As the infrastructure industry chases growth, value, and better margins, ETS supports its customers with engineering excellence, experience, and fast turnarounds.
It only takes some unexpected, expensive, and strikingly similar equipment failures to get an industry’s attention. So, when a number of tower owners and their customers experienced antenna mount failures during the initial stages of the 4G roll-out, the industry immediately looked for answers.
“There was some resistance within the industry to the idea that tower mounts needed to be rigorously analyzed and engineered until we saw failures under increasing antenna loads,” said Doug Kosiba, head of mount engineering at Engineered Tower Solutions. “Antenna size and weight had increased markedly over wireless generations, but the load capacity of mounting structures had not.”
Those early failures led owners and carriers to look more closely at mount engineering proactively, and in 2017 the TIA published Revision H of the ANSI/TIA-222, which formally guided antenna mount load requirements and design criteria.
“Although Rev H forced the industry into undertaking more mount analysis, it was already doing a lot more engineering work to ensure that infrastructure could support the proposed loads,” adds Kosiba.
As a professional engineer and a 9-year veteran of ETS, Kosiba leads a mount engineering team that has seen volumes grow substantially in recent years as the 5G build-out has progressed. Today, mount engineering is a critical design element for any new or upgraded tower carrying the latest antenna systems. Although modern technology has begun to lead to smaller physical sizes, modern antennas can still be significantly heavier than their predecessors. But mount engineering isn’t just about structural design considerations.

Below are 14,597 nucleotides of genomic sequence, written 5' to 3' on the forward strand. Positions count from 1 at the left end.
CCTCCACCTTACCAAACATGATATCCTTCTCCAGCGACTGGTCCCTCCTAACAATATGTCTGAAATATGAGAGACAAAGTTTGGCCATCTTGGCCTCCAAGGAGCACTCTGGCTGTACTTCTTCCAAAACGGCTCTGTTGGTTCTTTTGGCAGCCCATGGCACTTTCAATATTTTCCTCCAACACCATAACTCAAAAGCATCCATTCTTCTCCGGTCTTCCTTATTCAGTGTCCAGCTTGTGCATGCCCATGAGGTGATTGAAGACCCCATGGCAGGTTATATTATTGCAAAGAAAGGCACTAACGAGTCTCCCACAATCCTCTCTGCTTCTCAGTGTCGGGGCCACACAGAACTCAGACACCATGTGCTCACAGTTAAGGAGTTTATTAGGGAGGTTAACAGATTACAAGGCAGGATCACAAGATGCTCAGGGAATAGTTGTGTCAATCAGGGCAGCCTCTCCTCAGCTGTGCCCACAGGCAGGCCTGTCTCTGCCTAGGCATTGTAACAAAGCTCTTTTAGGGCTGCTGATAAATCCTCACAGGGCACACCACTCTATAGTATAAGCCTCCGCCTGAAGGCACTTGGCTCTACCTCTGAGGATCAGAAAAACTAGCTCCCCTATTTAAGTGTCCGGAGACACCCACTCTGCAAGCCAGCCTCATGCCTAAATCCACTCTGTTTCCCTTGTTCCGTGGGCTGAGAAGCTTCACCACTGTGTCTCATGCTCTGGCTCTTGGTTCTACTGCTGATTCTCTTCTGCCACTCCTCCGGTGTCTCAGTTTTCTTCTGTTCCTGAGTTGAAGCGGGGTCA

“We also have to consider RF design requirements and formulate solutions that help optimize the performance of the installation for the customer, minimizing any signal interference,” says Kosiba. “And it’s not uncommon to discover that a previous antenna installation was not installed per industry best practices, requiring additional consideration to ensure the carrier ends up with the best possible solution from both a structural and RF performance perspective.”
Some owners in the industry are pushing for the pre-certification of mounts for standardized loading cases. Kosiba sees the attraction but points to the sheer number of existing tower mounts in the market today and the variations in how these mounts are commonly installed in the field.
“It is typically a lot less expensive to modify an existing mount than replace it altogether,” he adds. “New mounts are engineered to carry greater antenna loads but replacing legacy mounts with modern alternatives has been a slow process that will persist for years.”